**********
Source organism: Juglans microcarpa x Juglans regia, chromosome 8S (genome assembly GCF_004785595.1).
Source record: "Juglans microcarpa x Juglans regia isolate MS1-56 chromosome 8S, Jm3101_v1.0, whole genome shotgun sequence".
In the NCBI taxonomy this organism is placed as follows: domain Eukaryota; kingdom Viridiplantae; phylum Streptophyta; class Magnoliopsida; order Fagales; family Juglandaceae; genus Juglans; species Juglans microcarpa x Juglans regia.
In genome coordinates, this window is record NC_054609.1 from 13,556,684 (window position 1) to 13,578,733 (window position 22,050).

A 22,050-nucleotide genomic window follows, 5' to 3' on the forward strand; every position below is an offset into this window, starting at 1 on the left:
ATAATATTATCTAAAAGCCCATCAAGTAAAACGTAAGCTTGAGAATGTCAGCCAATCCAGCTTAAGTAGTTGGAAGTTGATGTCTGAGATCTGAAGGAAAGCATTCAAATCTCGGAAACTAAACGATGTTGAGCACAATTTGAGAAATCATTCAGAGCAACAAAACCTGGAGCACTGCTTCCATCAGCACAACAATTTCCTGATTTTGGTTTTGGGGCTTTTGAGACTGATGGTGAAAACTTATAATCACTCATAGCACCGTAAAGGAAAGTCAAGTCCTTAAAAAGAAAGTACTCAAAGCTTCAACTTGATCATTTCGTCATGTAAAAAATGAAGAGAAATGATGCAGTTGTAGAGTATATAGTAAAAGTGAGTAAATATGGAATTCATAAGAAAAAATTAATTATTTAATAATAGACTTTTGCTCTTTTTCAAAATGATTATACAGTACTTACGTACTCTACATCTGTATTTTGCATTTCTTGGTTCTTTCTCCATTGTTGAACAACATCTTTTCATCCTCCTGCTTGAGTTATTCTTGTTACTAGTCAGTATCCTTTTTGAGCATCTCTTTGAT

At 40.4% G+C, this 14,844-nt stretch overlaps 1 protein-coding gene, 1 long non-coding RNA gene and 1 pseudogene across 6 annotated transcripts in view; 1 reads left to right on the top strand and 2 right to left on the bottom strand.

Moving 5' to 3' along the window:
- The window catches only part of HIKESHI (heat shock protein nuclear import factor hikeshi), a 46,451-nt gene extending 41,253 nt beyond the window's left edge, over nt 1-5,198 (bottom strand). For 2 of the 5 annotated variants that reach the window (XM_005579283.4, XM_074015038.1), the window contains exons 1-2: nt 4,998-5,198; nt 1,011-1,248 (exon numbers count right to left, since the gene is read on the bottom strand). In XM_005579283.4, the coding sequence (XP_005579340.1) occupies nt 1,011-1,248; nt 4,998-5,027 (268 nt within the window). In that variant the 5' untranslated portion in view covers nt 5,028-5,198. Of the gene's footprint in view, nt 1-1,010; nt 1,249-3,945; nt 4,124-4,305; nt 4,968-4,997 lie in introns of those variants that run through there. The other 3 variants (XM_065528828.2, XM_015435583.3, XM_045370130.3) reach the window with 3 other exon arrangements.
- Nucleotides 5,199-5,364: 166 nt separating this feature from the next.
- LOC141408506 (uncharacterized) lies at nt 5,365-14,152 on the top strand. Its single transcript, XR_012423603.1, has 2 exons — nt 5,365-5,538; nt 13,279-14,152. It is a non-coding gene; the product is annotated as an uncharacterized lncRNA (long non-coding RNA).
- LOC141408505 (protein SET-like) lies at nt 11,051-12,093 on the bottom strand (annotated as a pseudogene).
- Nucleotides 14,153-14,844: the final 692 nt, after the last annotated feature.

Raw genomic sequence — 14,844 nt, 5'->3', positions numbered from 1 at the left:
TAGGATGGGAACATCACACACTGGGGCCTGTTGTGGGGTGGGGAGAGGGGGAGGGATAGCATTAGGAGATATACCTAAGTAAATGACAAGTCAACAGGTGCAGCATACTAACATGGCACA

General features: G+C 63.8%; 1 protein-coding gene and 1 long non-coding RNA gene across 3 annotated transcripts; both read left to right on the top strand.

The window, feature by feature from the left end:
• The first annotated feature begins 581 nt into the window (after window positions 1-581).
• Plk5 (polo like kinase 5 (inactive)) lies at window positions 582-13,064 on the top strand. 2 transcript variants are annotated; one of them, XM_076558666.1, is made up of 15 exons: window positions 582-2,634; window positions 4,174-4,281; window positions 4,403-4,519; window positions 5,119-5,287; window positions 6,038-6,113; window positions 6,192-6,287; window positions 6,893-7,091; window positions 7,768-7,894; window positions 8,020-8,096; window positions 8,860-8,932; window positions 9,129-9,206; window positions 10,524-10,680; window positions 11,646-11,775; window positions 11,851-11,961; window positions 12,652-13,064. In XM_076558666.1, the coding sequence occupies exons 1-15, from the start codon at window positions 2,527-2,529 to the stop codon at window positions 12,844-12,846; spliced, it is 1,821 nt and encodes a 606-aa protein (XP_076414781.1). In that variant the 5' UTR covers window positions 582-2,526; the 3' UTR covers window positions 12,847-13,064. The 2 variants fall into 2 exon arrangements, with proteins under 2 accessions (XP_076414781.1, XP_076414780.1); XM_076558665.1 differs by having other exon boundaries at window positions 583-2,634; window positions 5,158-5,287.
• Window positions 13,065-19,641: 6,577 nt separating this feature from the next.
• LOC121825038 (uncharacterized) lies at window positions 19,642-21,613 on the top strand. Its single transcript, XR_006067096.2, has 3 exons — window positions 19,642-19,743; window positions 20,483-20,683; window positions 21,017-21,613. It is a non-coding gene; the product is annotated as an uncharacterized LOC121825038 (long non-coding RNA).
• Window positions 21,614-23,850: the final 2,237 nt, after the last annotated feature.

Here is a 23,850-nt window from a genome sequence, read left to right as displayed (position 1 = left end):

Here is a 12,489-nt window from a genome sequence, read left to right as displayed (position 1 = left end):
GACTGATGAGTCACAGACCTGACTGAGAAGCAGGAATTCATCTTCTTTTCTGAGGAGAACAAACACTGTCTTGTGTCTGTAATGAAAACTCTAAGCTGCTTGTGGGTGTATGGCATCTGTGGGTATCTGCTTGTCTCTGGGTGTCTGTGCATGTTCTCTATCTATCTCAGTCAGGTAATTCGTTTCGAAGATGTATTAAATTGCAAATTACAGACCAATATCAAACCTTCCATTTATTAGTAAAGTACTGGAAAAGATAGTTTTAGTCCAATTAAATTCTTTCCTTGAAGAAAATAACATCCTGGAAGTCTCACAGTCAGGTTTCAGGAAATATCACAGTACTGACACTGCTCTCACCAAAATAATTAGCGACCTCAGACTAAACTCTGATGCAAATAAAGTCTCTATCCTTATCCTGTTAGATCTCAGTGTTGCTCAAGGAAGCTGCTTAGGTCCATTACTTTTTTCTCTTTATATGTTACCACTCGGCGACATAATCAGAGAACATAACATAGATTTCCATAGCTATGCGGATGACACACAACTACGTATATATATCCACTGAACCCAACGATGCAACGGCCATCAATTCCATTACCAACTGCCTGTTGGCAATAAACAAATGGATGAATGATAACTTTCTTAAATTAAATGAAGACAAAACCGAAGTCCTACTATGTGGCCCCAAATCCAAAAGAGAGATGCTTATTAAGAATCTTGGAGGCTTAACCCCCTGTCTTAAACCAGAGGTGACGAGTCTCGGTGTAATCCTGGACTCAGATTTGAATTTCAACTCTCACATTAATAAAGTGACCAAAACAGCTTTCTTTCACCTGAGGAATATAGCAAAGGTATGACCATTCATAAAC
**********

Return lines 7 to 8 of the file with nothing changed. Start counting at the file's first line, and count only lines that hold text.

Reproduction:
At 40.4% G+C, this 14,844-nt stretch overlaps 1 protein-coding gene, 1 long non-coding RNA gene and 1 pseudogene across 6 annotated transcripts in view; 1 reads left to right on the top strand and 2 right to left on the bottom strand.

Moving 5' to 3' along the window: